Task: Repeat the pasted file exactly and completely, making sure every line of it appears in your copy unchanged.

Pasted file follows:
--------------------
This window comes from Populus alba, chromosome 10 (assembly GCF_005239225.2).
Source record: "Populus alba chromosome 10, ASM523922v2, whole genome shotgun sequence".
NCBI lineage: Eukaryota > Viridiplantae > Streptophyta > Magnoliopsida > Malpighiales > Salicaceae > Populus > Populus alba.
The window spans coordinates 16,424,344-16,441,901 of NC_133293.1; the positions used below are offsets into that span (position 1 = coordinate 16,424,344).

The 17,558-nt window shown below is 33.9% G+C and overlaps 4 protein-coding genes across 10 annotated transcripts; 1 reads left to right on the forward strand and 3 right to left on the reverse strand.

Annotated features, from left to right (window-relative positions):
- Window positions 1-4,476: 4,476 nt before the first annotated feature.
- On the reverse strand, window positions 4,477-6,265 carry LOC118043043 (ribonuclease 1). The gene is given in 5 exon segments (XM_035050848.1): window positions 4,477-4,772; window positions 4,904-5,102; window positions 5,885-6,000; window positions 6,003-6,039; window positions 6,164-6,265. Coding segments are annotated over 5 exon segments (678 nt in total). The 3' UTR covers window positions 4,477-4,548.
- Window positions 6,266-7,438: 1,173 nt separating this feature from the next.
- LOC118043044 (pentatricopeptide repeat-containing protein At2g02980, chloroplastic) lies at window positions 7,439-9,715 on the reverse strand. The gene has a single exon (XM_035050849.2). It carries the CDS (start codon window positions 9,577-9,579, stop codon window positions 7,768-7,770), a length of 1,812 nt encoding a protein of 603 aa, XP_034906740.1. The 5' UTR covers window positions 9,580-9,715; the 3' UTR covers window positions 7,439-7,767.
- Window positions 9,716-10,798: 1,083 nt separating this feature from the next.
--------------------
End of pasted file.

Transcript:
This window comes from Populus alba, chromosome 10 (assembly GCF_005239225.2).
Source record: "Populus alba chromosome 10, ASM523922v2, whole genome shotgun sequence".
NCBI lineage: Eukaryota > Viridiplantae > Streptophyta > Magnoliopsida > Malpighiales > Salicaceae > Populus > Populus alba.
The window spans coordinates 16,424,344-16,441,901 of NC_133293.1; the positions used below are offsets into that span (position 1 = coordinate 16,424,344).

The 17,558-nt window shown below is 33.9% G+C and overlaps 4 protein-coding genes across 10 annotated transcripts; 1 reads left to right on the forward strand and 3 right to left on the reverse strand.

Annotated features, from left to right (window-relative positions):
- Window positions 1-4,476: 4,476 nt before the first annotated feature.
- On the reverse strand, window positions 4,477-6,265 carry LOC118043043 (ribonuclease 1). The gene is given in 5 exon segments (XM_035050848.1): window positions 4,477-4,772; window positions 4,904-5,102; window positions 5,885-6,000; window positions 6,003-6,039; window positions 6,164-6,265. Coding segments are annotated over 5 exon segments (678 nt in total). The 3' UTR covers window positions 4,477-4,548.
- Window positions 6,266-7,438: 1,173 nt separating this feature from the next.
- LOC118043044 (pentatricopeptide repeat-containing protein At2g02980, chloroplastic) lies at window positions 7,439-9,715 on the reverse strand. The gene has a single exon (XM_035050849.2). It carries the CDS (start codon window positions 9,577-9,579, stop codon window positions 7,768-7,770), a length of 1,812 nt encoding a protein of 603 aa, XP_034906740.1. The 5' UTR covers window positions 9,580-9,715; the 3' UTR covers window positions 7,439-7,767.
- Window positions 9,716-10,798: 1,083 nt separating this feature from the next.